DECEMBER 4--In the wake of prisoner claims of mistreatment and humiliation at the hands of guards, a North Carolina warden has been suspended while state officials investigate the troubling allegations.
Lafayette Hall, who runs the Sampson Correctional Institution, has been placed on paid administrative leave while the State Bureau of Investigation probes the prisoner accusations, which are contained in a “To whom it may concern” letter sent several months ago to a federal magistrate judge in Greensboro. A second corrections worker has been reassigned.
The July 23 letter carries the name of six inmates at Sampson, a medium security facility. The missive carried the return address of Gary Parker, a 34-year-old habitual felon who is serving a 105-month sentence (and is due for release in August 2015). The inmate letter sought help in finding a lawyer to help file a class action lawsuit against the state prison system.
CHEYENNE, Wyo. (AP) — A man who killed his father in front of a computer science class at a Wyoming community college was a "borderline genius" upset by the belief he had inherited Asperger's Syndrome from his dad, an aunt of the killer said Monday.
Christopher Krumm, 25, blamed Asperger's for his trouble keeping jobs after he got a master's degree in electrical engineering from Colorado School of Mines in 2009, said Barbara Nichols, of Bakersfield, Calif.
"Nice to be around. Never caused any trouble of any kind," said Nichols, who'd briefly lived with her sister's family in Casper in the early 1990s.
Asperger's is a mild form of autism. Asperger's is associated with difficulty making social connections but is not normally associated with predilection to violent behavior.
A former Dallas police officer was sentenced Monday to nearly four years in federal prison for defrauding Crime Stoppers of at least $250,000 in the years that she oversaw the popular cash-for-tips program.
U.S. District Judge David Godbey called Theadora Ross’ crime an “outrageous betrayal of the public trust” in handing down a 46-month sentence. The judge said he likely would have given her a harsher sentence if not for the fact that she has an adult daughter with Down syndrome and other health problems who relies on her for care.
But Godbey said it appeared Ross was motivated by greed and not concern for her daughter.
“This went on for years, and she recruited other people to help her in this criminal enterprise,” Godbey said. “I wonder if she thought about what would happen to her daughter if she got caught.”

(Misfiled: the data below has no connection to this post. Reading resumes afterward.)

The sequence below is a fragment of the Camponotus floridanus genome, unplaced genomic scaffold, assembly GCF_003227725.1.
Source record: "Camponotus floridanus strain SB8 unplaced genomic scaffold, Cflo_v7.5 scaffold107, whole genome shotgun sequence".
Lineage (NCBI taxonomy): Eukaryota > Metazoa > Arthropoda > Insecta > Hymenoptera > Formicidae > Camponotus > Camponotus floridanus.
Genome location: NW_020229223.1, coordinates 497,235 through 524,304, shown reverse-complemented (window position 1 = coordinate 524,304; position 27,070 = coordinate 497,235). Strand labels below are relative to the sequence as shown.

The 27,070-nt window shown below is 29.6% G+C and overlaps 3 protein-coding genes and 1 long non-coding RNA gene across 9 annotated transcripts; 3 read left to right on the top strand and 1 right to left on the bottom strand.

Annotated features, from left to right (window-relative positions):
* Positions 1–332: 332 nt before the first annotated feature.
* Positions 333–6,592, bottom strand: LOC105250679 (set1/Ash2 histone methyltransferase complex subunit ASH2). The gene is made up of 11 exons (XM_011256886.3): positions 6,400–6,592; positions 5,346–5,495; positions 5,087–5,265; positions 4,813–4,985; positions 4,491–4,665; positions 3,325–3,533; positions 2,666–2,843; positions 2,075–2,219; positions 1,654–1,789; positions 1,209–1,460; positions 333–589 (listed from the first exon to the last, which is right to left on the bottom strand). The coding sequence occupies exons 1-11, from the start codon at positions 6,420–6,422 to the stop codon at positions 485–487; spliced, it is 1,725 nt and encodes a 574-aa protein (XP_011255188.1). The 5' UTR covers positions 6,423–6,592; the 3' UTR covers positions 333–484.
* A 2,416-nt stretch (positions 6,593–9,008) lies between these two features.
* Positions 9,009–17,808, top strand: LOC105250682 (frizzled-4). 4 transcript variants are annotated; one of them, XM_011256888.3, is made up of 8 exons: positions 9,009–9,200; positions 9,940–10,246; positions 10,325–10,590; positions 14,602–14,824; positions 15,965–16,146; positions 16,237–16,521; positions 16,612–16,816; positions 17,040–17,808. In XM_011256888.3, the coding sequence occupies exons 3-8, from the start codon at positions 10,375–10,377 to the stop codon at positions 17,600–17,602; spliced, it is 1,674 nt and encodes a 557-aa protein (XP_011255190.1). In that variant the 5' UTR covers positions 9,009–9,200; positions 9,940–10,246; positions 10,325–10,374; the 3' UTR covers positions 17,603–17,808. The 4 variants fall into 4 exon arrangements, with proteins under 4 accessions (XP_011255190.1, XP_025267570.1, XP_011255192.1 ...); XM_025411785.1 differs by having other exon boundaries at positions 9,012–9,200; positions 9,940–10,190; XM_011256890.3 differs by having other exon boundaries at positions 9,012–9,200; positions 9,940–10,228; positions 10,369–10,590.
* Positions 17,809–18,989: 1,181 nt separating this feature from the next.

Police in Curacao said Saturday that they have several leads following a brazen heist in which gunmen pretending to be police stole 70 gold bars worth an estimated $11.5 million from a fishing boat.
Authorities have the license plate number of one of three cars used in Friday's getaway, and they have been asking for the public's help in tracking the suspects, police spokesman Reggie Huggins told The Associated Press.
"There is information coming in," he said. "We are getting reactions from the public, but we still have to sort it out."
Police have said that at least six men were involved, but no one has been arrested in a case that surprised authorities in the Dutch Caribbean island.
A day after Kasandra Perkins died of multiple gunshot wounds and the boyfriend who killed her then killed himself, friends and neighbors are beginning to describe the young, new mother.
She would take walks with her baby daughter, Zoey, outside their home in the 5400 block of Crysler Avenue in Kansas City, took pride in decorating the home she and Chiefs player Jovan Belcher moved into more than a year ago and hoped to one day be a teacher.
Though most of her family was in Texas, friends say her outgoing personality and kindness helped her build a large group of close friends here in the Kansas City area. There were friends she met at Blue River Community College, girlfriends and wives of other Chiefs’ players and a tight, small group of girlfriends she would grab good food and margaritas with at a favorite local Mexican restaurant.
With the purpose of writing about true crime in an authoritative, fact-based manner, veteran journalists J. J. Maloney and J. Patrick O’Connor launched Crime Magazine in November of 1998.
Their goal was to cover all aspects of true crime: from organized crime to serial killers, from capital punishment to prisons, from historical crimes to celebrity crime, from assassinations to government corruption, from justice issues to innocent cases, from crime films to books about crime. Read More